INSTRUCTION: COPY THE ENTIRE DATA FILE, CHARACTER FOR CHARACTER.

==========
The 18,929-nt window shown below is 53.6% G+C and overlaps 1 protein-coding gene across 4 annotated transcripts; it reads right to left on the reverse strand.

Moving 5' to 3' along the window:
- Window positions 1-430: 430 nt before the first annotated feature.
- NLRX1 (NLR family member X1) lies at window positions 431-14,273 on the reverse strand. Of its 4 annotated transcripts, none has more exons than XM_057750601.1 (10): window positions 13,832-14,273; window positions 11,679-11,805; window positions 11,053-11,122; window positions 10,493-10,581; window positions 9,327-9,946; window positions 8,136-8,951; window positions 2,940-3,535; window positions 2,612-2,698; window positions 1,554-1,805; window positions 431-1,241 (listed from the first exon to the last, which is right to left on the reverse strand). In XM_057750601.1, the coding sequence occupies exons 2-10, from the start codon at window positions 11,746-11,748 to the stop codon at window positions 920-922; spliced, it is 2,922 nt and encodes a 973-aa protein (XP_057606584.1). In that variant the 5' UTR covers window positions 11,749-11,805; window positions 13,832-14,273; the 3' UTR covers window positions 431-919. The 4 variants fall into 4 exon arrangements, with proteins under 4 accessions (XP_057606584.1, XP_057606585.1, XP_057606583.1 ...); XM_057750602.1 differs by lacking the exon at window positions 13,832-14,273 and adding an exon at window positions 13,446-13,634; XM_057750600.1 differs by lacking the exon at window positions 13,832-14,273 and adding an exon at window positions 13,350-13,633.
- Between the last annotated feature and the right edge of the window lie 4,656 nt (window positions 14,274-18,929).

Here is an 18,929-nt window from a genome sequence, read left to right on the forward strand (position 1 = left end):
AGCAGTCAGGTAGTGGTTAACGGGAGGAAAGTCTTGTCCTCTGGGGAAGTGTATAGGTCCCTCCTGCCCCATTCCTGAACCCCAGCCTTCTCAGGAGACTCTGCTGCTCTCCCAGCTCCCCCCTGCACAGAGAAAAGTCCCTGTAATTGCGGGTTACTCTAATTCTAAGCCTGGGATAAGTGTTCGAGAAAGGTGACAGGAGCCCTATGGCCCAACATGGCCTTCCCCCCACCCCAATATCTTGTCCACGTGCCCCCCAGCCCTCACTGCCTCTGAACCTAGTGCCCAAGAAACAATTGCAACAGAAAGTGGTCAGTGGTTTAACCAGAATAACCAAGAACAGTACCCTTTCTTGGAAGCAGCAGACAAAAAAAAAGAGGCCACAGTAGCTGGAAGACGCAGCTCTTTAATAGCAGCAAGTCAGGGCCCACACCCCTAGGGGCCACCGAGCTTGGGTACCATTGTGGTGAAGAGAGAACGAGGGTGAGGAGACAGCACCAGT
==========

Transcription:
The 18,929-nt window shown below is 53.6% G+C and overlaps 1 protein-coding gene across 4 annotated transcripts; it reads right to left on the reverse strand.

Moving 5' to 3' along the window:
- Window positions 1-430: 430 nt before the first annotated feature.
- NLRX1 (NLR family member X1) lies at window positions 431-14,273 on the reverse strand. Of its 4 annotated transcripts, none has more exons than XM_057750601.1 (10): window positions 13,832-14,273; window positions 11,679-11,805; window positions 11,053-11,122; window positions 10,493-10,581; window positions 9,327-9,946; window positions 8,136-8,951; window positions 2,940-3,535; window positions 2,612-2,698; window positions 1,554-1,805; window positions 431-1,241 (listed from the first exon to the last, which is right to left on the reverse strand). In XM_057750601.1, the coding sequence occupies exons 2-10, from the start codon at window positions 11,746-11,748 to the stop codon at window positions 920-922; spliced, it is 2,922 nt and encodes a 973-aa protein (XP_057606584.1). In that variant the 5' UTR covers window positions 11,749-11,805; window positions 13,832-14,273; the 3' UTR covers window positions 431-919. The 4 variants fall into 4 exon arrangements, with proteins under 4 accessions (XP_057606584.1, XP_057606585.1, XP_057606583.1 ...); XM_057750602.1 differs by lacking the exon at window positions 13,832-14,273 and adding an exon at window positions 13,446-13,634; XM_057750600.1 differs by lacking the exon at window positions 13,832-14,273 and adding an exon at window positions 13,350-13,633.
- Between the last annotated feature and the right edge of the window lie 4,656 nt (window positions 14,274-18,929).

Here is an 18,929-nt window from a genome sequence, read left to right on the forward strand (position 1 = left end):
AGCAGTCAGGTAGTGGTTAACGGGAGGAAAGTCTTGTCCTCTGGGGAAGTGTATAGGTCCCTCCTGCCCCATTCCTGAACCCCAGCCTTCTCAGGAGACTCTGCTGCTCTCCCAGCTCCCCCCTGCACAGAGAAAAGTCCCTGTAATTGCGGGTTACTCTAATTCTAAGCCTGGGATAAGTGTTCGAGAAAGGTGACAGGAGCCCTATGGCCCAACATGGCCTTCCCCCCACCCCAATATCTTGTCCACGTGCCCCCCAGCCCTCACTGCCTCTGAACCTAGTGCCCAAGAAACAATTGCAACAGAAAGTGGTCAGTGGTTTAACCAGAATAACCAAGAACAGTACCCTTTCTTGGAAGCAGCAGACAAAAAAAAAGAGGCCACAGTAGCTGGAAGACGCAGCTCTTTAATAGCAGCAAGTCAGGGCCCACACCCCTAGGGGCCACCGAGCTTGGGTACCATTGTGGTGAAGAGAGAACGAGGGTGAGGAGACAGCACCAGT